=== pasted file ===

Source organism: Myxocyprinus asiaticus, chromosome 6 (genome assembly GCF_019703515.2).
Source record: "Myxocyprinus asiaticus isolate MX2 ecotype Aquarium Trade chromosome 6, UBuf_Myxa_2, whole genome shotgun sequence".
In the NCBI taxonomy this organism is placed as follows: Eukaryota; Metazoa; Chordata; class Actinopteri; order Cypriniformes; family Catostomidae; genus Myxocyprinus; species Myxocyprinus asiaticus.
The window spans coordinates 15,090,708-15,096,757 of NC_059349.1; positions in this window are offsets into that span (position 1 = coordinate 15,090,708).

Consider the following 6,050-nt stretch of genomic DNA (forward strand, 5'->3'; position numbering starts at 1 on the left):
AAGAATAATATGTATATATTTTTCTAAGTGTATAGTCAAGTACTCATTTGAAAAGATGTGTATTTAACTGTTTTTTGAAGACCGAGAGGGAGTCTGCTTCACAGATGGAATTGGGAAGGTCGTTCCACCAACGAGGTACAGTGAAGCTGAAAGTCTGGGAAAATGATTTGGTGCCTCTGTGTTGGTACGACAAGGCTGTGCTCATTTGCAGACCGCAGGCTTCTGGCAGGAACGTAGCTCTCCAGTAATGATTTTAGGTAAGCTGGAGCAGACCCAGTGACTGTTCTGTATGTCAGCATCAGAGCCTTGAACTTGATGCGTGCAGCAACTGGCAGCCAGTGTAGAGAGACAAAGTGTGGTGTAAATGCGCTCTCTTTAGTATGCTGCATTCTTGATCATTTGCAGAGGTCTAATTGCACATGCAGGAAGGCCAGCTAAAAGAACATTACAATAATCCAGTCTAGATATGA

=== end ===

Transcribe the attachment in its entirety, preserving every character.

Source organism: Myxocyprinus asiaticus, chromosome 6 (genome assembly GCF_019703515.2).
Source record: "Myxocyprinus asiaticus isolate MX2 ecotype Aquarium Trade chromosome 6, UBuf_Myxa_2, whole genome shotgun sequence".
In the NCBI taxonomy this organism is placed as follows: Eukaryota; Metazoa; Chordata; class Actinopteri; order Cypriniformes; family Catostomidae; genus Myxocyprinus; species Myxocyprinus asiaticus.
The window spans coordinates 15,090,708-15,096,757 of NC_059349.1; positions in this window are offsets into that span (position 1 = coordinate 15,090,708).

Consider the following 6,050-nt stretch of genomic DNA (forward strand, 5'->3'; position numbering starts at 1 on the left):
AAGAATAATATGTATATATTTTTCTAAGTGTATAGTCAAGTACTCATTTGAAAAGATGTGTATTTAACTGTTTTTTGAAGACCGAGAGGGAGTCTGCTTCACAGATGGAATTGGGAAGGTCGTTCCACCAACGAGGTACAGTGAAGCTGAAAGTCTGGGAAAATGATTTGGTGCCTCTGTGTTGGTACGACAAGGCTGTGCTCATTTGCAGACCGCAGGCTTCTGGCAGGAACGTAGCTCTCCAGTAATGATTTTAGGTAAGCTGGAGCAGACCCAGTGACTGTTCTGTATGTCAGCATCAGAGCCTTGAACTTGATGCGTGCAGCAACTGGCAGCCAGTGTAGAGAGACAAAGTGTGGTGTAAATGCGCTCTCTTTAGTATGCTGCATTCTTGATCATTTGCAGAGGTCTAATTGCACATGCAGGAAGGCCAGCTAAAAGAACATTACAATAATCCAGTCTAGATATGA